Experiencing Redemption in As I Lay Dying ENGLISH 215 October 31, 2011 William Faulkner’s As I Lay Passing away centers on the unreasonable journey that the Bundren family requires to Jefferson to bury their dead mother, Addie. Faulkner frames this journey through the lens of various narrators with a particular focus on the characters’ innermost ideas and deep interior monologues. Although the book’s plot revolves around the Bundren household, characters beyond the family are important to offer an unbiased view.
Without these outdoors characters, much of Faulkner’s commentary would be lost.
One of the most essential characters outside of the Bundren family is Cora Tull. It is through her character that Faulkner makes his most potent commentary on the ideas of sin, salvation, and hypocrisy. With the strong irony that is used throughout the unique, Faulkner twists Cora’s relatively ideal moral character and utilizes her rather as an example of what not to be. Through the juxtaposition of Addie and Cora, Faulkner looks for to highlight religious hypocrisy and show that Cora’s idea of spiritual salvation is faulty.
Instead, Faulkner thinks (as demonstrated through Addie) that real salvation consists of an enlightened state of self-awareness and concrete understanding of one’s own sin. Religion is echoed in every facet of Cora’s life. On the surface area, she appears to be a warm-hearted Christian spirit, however it becomes rapidly obvious that Cora’s understanding of faith is skewed. Cora is always seen serving her next-door neighbors but Cora’s charity is not genuine. She serves not out of love, however to keep up a Christian appearance and get a guaranteed divine benefit (23, 93).
When Cora attempts to serve, even her spouse (Vernon Tull) comments that she attempts to “crowd the other folks away and get in closer than anybody else (71 ). “She is very interested in the eternal state of others around her, but again, her concern is not out of love. Cora specifies that just God can see into the heart (167 ), however in her piety Cora slams others and thinks that they will just be conserved if they embrace her works based religion.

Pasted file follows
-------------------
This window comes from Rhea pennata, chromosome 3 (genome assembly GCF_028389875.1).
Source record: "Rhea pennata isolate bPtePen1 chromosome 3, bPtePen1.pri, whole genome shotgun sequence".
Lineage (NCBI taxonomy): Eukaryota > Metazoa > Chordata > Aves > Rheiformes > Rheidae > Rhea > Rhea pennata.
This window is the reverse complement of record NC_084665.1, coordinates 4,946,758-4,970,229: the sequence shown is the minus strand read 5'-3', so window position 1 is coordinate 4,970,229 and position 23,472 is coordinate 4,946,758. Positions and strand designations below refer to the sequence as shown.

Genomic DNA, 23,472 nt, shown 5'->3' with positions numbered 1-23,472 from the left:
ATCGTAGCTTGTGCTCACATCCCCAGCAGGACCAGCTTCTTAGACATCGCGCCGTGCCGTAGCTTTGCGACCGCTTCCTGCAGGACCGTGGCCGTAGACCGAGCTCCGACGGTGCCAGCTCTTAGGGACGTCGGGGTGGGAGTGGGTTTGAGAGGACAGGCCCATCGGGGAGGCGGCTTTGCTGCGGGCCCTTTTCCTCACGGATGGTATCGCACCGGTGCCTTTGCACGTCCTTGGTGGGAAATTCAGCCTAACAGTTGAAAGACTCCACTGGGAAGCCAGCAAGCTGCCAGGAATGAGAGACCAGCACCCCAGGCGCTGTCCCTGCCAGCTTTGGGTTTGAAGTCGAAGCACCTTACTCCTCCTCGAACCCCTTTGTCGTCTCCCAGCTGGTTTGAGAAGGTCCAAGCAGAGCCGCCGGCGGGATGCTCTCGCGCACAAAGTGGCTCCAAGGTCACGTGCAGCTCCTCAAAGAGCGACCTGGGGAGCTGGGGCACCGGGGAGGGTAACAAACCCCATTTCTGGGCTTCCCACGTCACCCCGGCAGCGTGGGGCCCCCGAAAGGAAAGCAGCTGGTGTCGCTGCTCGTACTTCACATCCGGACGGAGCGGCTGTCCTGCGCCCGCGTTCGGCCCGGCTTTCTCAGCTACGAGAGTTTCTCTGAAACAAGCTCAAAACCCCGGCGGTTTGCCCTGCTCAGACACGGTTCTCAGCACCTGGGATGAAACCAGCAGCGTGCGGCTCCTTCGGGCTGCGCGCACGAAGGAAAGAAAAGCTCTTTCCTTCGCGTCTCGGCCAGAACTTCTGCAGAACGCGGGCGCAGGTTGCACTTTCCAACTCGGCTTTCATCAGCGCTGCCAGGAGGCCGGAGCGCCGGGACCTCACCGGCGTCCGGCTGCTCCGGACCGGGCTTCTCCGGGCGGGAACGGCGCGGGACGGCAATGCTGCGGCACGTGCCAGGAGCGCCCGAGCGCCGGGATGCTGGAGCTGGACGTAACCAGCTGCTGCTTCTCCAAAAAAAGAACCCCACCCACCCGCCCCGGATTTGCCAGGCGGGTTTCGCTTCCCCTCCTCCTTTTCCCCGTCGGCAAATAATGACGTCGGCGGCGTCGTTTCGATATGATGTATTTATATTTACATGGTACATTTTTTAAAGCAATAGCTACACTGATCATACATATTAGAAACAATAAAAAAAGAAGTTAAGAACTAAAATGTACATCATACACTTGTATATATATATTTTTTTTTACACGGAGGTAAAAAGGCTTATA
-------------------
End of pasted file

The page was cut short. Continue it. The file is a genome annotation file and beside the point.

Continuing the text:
Cora’s life experiences have just increased her desire to serve more dutifully since she has actually made the respect of others in the community. In this paradoxical method, Cora’s hypocrisy has actually served her well on this earth. On the other hand, Addie’s life experiences have actually formed her into a defiant, unsatisfied and bitter woman. Through Cora’s eyes, Addie is a bad mother and is in desperate need of repentance. Cora believes that Addie is blind to her own sin which it is sacrilegious to trust in Gem rather of turning to God for redemption.
Nevertheless, it is Cora that can not see and passes judgment blindly. Cora does not understand the ramifications behind Addie’s favoritism to Jewel which the male Cora has actually positioned on such a holy pedestal (Minister Whitfield) remains in truth a source of Addie’s sin. Cora does not know that it was Minister Whitfield that wished to cover up the affair which Addie’s grant remain quiet ran out love for the quick complete satisfaction she had found in him– Addie has actually always stayed genuine; she had no desire to be deceitful.
Cora’s mistaken judgments have plenty of words that “go directly up in a thin line, fast and safe (173 ).” In Addie’s section in the novel, she explains the scene where Cora desires Addie to hope with her to receive a redemption (168, 174). The reason Cora thought that Addie might receive redemption by saying a prayer is due to the fact that Cora’s religious beliefs is empty, filled with meaningless words and “people to whom sin is just a matter of words, to them salvation is simply words too (176 ). Cora’s word-oriented spiritual hypocrisy is a direct manifestation of Addie’s idea that words lack significance and are simply “shape(s) to fill a lack (172 ).” In distinguishing the distinctions in between Addie and Cora, it is made clear who can ultimately experience redemption. Although pious Cora might have experienced some worldly success, Faulkner is recommending that she will never ever obtain redemption because she is blinded in her hypocrisy and is taken in with duty and a works-based religion. Cora knows sin as it can be revealed in words but not in practice.
Addie understands the level of sin due to the fact that (unlike Cora) she has actually truly experienced it. Although Addie expresses discontent, she is at least familiar with her sin and its relationship to the nature of her being. Faulkner slams Cora’s judgmental, insincere, and pious character and rather provides Addie’s self-aware, genuine, and pragmatic understanding as the method to experience sanctification in this life. It is Addie, not Cora, who will get the benefit of true knowledge and redemption.